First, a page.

Graduate in Four Years or Less

In the past, the average college student graduated in 4 years. But more recently, students are taking up to 5 years and beyond to graduate. While a variety of factors can contribute to a prolonged graduation, such as taking only a few classes per semester, not being able to enroll into a prerequisite course, switching majors midway through your junior year or just wanting to delay the process because you’re scared to go into the real world, a prolonged graduation means more schoolwork and most importantly, more tuition money. If you don’t want to be a second or even third-year senior and don’t want to be in debt forever, here are some tips on how to graduate in 4 years or less.

If you took AP classes in high school and earned adequate scores on your AP exams (generally a 3 or above), you can be eligible to opt out of certain general education courses such as English and history, saving you lots of time and money. While your scores are automatically sent to your university, there is proper protocol and paperwork that must be filled out before you can apply your AP credit(s) towards your degree. Check with your university to see what you need to do to ensure your credits are claimed.

While you’ve read the course catalogue multiple times, degree requirements can get pretty confusing. Some students realize too late that the class they barely passed won’t even be counted towards their degree. To make sure that you’re on the right track, visit your academic advisor. He or she will not only tell you what classes you need to take, but also which professors come highly recommended by other students. They can also give you insight into other minor and concentration options and inform you about opportunities like studying abroad. It’s a good idea to generate a personal online audit list as well. Most colleges use a degree audit reporting system to let students know what classes they have taken, and what requirements they still need to fulfill.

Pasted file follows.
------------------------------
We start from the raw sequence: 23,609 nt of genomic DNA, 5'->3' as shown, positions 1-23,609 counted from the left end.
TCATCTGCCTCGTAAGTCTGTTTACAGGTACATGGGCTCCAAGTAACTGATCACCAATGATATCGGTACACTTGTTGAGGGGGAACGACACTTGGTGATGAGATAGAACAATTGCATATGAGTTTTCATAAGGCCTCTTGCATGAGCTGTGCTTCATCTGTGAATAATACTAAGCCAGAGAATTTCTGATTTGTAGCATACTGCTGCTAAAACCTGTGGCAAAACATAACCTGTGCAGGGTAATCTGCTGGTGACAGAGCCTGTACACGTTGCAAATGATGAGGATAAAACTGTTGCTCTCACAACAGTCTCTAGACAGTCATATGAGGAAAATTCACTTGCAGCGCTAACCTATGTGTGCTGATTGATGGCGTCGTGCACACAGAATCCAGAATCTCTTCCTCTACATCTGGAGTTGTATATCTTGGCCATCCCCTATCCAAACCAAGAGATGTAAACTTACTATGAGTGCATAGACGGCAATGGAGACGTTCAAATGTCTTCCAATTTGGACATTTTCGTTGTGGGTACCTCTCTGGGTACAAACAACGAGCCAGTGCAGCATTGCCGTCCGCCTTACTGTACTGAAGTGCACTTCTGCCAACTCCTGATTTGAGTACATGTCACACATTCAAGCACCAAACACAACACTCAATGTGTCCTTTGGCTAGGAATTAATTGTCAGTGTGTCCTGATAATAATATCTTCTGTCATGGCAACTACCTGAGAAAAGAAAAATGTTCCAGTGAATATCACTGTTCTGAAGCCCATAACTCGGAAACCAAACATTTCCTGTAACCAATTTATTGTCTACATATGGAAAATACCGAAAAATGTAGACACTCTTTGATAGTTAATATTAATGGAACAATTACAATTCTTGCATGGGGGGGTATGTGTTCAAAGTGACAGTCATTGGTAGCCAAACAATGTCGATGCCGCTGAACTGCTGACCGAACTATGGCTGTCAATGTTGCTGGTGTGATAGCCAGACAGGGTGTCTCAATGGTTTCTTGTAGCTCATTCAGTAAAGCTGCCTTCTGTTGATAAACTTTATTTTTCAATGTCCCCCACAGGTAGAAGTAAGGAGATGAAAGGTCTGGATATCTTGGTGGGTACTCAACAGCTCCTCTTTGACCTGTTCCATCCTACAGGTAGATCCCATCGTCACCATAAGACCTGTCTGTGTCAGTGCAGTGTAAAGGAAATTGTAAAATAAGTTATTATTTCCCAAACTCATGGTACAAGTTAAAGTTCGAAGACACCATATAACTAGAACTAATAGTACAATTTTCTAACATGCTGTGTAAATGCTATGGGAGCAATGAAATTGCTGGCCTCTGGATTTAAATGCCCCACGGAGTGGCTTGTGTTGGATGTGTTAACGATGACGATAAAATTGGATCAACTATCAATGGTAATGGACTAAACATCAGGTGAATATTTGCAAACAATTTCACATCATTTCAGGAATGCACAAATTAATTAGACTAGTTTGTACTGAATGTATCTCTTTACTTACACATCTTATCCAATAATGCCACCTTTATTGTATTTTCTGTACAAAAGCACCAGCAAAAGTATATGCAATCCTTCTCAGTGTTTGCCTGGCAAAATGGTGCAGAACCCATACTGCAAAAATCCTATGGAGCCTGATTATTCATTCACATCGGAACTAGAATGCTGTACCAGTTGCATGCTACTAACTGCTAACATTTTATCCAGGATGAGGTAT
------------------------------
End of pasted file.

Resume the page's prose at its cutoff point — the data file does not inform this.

While certain circumstances force some to be part-time students, if you can, try your absolute best to register as a full-time student. Those who take 12 credit-hours or more per semester are considered full-time students. Even still, those who manage to graduate within 4 years usually take 15 credit-hours per semester. This doesn’t mean that you need to overdo it. If you feel overwhelmed with taking that many classes in one semester, then take as many as you feel comfortable with. If you do take 12 credit-hours or less a semester, consider taking at least one summer school course every year to balance it out.

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